5 Questions with Laurel Ryshpan

1. What is your role at AudienceView?

As Knowledge Platform Manager and part of the new Product Knowledge team, we create high-quality learning materials that facilitate successful adoption and continuous product learning for staff and customers.

2. What current ticket industry trend excites you most?

When I bought my first concert ticket, I had to line up at the venue box office and wait. The ticket was pulled from a rack and handed to me. I have fond memories of lining up and sleeping out all night for tickets. I have not so fond memories as well. 

I love that Nine Inch Nails, one of my favorite bands, made people line up for tickets last year saying, “You may actually encounter other actual human beings with similar interests likely wearing black clothing during the process and potentially interact with them. The experience has the potential* to be enjoyable.” 

Don’t get me wrong, I love me a speedy on-sale with little to no effort on my part as a purchaser. But I miss sitting out for hours talking to people about a shared interest, making connections and then walking away. In our hectic always-on, always-connected world, it might be a good thing to go old school every now and then, not all the time, but sometimes. It is a trend I would like to see a bit more often.

3. What was the first thing you bought with your own money?

Good question – hard to remember. I started working at the age of six, doing some local TV commercials in Montreal - Eaton’s and Dare Chocolate Chip Cookies, a bit part in a local TV show, and some extra work in films. So by the time I was eight years old, there was a bit of money in my bank account. I have a vivid memory of learning how to withdraw money from my account at the bank and buying Christmas gifts for family around that time. I also bought a half dozen records for myself, 45s – the kind with the big hole in the middle. 

4. You’re an avid reader. What’s your favorite book of all time?

The Daughter of Time by Josephine Tey. It’s one of the all-time great mysteries. My mother read it to my brother and me when we were young. It is a mystery with a historical theme, the Princes in the Tower and Richard the III. Did he or did he not have the boys killed? Whenever I am in London, UK, I try to go to the National Portrait Gallery to see the portrait of Richard III. Personally, I think it was all Tudor propaganda, although we now know that he had what appeared to be scoliosis, confirmed when they found Richard’s bones in a Leicester car park, so he may have been a bit of a hunchback.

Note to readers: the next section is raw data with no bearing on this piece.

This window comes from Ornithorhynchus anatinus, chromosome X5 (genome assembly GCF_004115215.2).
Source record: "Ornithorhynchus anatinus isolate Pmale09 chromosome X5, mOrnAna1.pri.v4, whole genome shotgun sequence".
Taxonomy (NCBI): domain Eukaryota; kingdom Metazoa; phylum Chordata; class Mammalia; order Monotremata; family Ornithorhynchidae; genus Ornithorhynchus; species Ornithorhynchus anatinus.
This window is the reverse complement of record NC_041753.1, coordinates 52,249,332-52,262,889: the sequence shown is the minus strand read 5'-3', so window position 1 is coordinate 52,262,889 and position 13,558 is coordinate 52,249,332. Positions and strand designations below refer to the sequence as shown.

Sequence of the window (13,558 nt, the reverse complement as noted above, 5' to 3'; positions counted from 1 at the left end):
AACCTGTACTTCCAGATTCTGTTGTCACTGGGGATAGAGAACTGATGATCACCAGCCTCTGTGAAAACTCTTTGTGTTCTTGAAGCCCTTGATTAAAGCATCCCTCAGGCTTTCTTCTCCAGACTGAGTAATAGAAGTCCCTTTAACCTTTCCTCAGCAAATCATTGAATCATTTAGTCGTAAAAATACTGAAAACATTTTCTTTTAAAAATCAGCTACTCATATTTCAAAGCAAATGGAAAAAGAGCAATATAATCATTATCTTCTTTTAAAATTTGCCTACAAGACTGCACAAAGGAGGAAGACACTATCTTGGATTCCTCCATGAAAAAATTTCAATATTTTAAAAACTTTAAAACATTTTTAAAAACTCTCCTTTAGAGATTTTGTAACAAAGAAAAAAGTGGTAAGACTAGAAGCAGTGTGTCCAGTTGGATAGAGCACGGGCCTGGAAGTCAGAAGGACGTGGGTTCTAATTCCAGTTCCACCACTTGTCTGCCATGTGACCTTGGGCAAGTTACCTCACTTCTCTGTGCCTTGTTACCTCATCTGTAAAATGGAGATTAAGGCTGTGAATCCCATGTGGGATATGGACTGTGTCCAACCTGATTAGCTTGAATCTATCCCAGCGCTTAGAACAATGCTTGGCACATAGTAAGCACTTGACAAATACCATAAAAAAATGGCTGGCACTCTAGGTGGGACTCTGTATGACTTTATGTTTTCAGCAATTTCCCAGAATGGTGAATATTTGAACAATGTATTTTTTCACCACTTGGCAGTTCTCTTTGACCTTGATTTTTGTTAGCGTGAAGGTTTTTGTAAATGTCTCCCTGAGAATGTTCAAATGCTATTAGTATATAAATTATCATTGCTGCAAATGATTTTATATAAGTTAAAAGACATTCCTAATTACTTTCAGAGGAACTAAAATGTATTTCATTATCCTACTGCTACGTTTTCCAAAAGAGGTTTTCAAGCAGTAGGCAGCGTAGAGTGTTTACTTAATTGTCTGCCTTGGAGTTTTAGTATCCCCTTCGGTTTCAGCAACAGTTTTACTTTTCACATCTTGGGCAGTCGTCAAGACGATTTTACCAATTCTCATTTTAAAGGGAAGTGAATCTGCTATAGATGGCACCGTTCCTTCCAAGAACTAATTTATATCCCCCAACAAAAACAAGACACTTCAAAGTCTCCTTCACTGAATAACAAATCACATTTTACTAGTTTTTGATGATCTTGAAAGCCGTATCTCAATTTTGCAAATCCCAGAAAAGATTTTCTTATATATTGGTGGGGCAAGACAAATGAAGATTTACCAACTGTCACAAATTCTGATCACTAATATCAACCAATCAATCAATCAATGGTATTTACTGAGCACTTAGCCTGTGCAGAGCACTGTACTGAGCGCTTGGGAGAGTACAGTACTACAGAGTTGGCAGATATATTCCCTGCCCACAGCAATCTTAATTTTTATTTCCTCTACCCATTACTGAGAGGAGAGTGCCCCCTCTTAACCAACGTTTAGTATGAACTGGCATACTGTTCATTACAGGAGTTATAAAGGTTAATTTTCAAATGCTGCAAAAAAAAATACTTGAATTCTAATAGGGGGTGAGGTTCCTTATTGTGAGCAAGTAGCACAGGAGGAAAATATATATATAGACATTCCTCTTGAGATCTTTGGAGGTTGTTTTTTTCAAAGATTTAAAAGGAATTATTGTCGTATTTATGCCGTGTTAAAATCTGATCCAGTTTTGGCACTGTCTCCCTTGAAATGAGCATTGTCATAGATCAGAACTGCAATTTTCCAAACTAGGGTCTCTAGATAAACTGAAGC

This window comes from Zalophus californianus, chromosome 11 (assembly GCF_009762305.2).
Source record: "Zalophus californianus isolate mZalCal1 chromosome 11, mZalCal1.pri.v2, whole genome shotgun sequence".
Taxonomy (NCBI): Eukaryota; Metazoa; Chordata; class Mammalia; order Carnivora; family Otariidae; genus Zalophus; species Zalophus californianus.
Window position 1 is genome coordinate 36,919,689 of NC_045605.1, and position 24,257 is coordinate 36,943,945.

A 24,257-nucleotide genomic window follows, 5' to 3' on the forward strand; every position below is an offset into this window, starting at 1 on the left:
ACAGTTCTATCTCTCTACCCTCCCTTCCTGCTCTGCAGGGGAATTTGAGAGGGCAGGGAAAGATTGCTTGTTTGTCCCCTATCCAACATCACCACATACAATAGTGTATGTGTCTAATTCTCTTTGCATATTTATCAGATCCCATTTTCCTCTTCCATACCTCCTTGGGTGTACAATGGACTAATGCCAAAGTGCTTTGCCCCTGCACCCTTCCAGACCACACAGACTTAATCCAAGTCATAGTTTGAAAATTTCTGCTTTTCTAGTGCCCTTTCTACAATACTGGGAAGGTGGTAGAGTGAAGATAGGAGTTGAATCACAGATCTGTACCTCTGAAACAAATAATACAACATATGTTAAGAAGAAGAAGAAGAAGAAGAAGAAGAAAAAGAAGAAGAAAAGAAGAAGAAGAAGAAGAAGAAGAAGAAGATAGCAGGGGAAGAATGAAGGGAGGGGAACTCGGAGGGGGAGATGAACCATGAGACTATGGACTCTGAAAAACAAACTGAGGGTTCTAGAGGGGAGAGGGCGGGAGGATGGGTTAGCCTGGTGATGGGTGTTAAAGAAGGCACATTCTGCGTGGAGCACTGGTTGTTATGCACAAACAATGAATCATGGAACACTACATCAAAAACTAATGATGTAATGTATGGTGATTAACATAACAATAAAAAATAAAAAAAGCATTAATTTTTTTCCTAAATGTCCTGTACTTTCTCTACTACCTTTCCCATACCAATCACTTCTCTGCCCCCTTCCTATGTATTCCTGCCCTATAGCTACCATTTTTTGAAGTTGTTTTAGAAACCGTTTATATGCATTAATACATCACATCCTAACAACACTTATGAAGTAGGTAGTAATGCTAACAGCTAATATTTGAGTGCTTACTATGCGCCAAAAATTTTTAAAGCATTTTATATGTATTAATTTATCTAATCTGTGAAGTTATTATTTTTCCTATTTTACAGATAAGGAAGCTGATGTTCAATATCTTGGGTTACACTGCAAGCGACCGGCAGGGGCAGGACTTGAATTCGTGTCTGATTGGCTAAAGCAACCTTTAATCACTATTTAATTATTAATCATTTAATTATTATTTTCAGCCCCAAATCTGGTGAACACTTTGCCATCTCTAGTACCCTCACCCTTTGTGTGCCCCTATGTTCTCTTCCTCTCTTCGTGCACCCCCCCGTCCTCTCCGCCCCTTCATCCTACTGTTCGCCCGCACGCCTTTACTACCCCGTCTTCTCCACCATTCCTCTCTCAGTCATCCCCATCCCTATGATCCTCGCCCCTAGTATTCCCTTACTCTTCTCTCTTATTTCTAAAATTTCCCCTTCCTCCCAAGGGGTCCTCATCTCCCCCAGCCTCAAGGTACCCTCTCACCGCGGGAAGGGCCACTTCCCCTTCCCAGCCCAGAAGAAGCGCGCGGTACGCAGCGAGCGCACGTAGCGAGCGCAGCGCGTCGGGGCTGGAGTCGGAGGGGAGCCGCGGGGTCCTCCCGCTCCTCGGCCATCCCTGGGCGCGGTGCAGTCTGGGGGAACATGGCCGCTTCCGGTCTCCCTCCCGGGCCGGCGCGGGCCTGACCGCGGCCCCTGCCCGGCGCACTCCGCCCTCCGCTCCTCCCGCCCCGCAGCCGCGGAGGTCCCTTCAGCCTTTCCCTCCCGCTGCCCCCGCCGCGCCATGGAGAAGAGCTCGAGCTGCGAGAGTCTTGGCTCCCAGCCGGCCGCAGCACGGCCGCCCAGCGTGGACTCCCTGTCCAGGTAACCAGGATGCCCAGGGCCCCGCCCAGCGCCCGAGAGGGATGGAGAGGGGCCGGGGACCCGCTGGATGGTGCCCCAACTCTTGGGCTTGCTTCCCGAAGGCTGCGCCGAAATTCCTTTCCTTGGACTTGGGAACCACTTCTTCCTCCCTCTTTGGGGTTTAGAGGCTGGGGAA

5. If you could teach a class on one subject, what topic would you pick and why?

I would teach you all to make bread. If you have visited our Toronto office, you have probably enjoyed some of my baked goods. Baking croissants is hard. Bread is easy. It is elemental - just flour, water, yeast, salt. We have been eating it for some 30,000 years and it is eaten in one form or another by most of the world. It is an exercise in duration rather than effort - so it is not hard to do, but it takes time. It is something children can do with great success. It is hard to get wrong. It is deeply satisfying. Home-baked bread is better tasting and better for you and with the advent of gluten-free flours, something everyone can try. If you have not tried in a while or ever, find a no-knead bread recipe online, get out a big bowl and get started. It is easier than selling tickets. Maybe let us know how it turned out. We’ll call it Laurel’s Bread Baking Challenge.

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